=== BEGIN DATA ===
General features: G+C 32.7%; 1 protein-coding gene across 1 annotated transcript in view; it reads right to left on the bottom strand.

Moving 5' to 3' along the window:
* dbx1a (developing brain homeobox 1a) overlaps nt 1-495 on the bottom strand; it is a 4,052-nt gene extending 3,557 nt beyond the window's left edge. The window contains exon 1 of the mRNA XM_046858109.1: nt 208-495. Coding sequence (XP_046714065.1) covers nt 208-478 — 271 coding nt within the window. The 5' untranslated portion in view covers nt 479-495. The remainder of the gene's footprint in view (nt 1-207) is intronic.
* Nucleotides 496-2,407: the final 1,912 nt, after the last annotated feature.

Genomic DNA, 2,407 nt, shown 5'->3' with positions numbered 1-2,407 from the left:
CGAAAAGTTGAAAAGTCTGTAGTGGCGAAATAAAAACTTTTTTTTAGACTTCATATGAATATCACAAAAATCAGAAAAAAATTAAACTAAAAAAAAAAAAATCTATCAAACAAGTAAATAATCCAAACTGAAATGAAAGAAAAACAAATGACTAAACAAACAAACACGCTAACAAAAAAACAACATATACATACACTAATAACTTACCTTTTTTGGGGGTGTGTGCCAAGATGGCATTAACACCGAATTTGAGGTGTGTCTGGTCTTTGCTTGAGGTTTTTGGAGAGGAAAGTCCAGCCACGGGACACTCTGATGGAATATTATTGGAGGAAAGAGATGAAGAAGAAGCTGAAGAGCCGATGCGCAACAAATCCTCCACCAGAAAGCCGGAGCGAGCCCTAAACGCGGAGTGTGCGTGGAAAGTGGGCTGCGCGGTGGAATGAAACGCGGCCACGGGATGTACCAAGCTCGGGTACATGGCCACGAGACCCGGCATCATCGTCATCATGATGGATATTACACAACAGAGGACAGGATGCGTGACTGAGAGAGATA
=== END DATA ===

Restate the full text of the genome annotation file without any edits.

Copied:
General features: G+C 32.7%; 1 protein-coding gene across 1 annotated transcript in view; it reads right to left on the bottom strand.

Moving 5' to 3' along the window:
* dbx1a (developing brain homeobox 1a) overlaps nt 1-495 on the bottom strand; it is a 4,052-nt gene extending 3,557 nt beyond the window's left edge. The window contains exon 1 of the mRNA XM_046858109.1: nt 208-495. Coding sequence (XP_046714065.1) covers nt 208-478 — 271 coding nt within the window. The 5' untranslated portion in view covers nt 479-495. The remainder of the gene's footprint in view (nt 1-207) is intronic.
* Nucleotides 496-2,407: the final 1,912 nt, after the last annotated feature.

Genomic DNA, 2,407 nt, shown 5'->3' with positions numbered 1-2,407 from the left:
CGAAAAGTTGAAAAGTCTGTAGTGGCGAAATAAAAACTTTTTTTTAGACTTCATATGAATATCACAAAAATCAGAAAAAAATTAAACTAAAAAAAAAAAAATCTATCAAACAAGTAAATAATCCAAACTGAAATGAAAGAAAAACAAATGACTAAACAAACAAACACGCTAACAAAAAAACAACATATACATACACTAATAACTTACCTTTTTTGGGGGTGTGTGCCAAGATGGCATTAACACCGAATTTGAGGTGTGTCTGGTCTTTGCTTGAGGTTTTTGGAGAGGAAAGTCCAGCCACGGGACACTCTGATGGAATATTATTGGAGGAAAGAGATGAAGAAGAAGCTGAAGAGCCGATGCGCAACAAATCCTCCACCAGAAAGCCGGAGCGAGCCCTAAACGCGGAGTGTGCGTGGAAAGTGGGCTGCGCGGTGGAATGAAACGCGGCCACGGGATGTACCAAGCTCGGGTACATGGCCACGAGACCCGGCATCATCGTCATCATGATGGATATTACACAACAGAGGACAGGATGCGTGACTGAGAGAGATA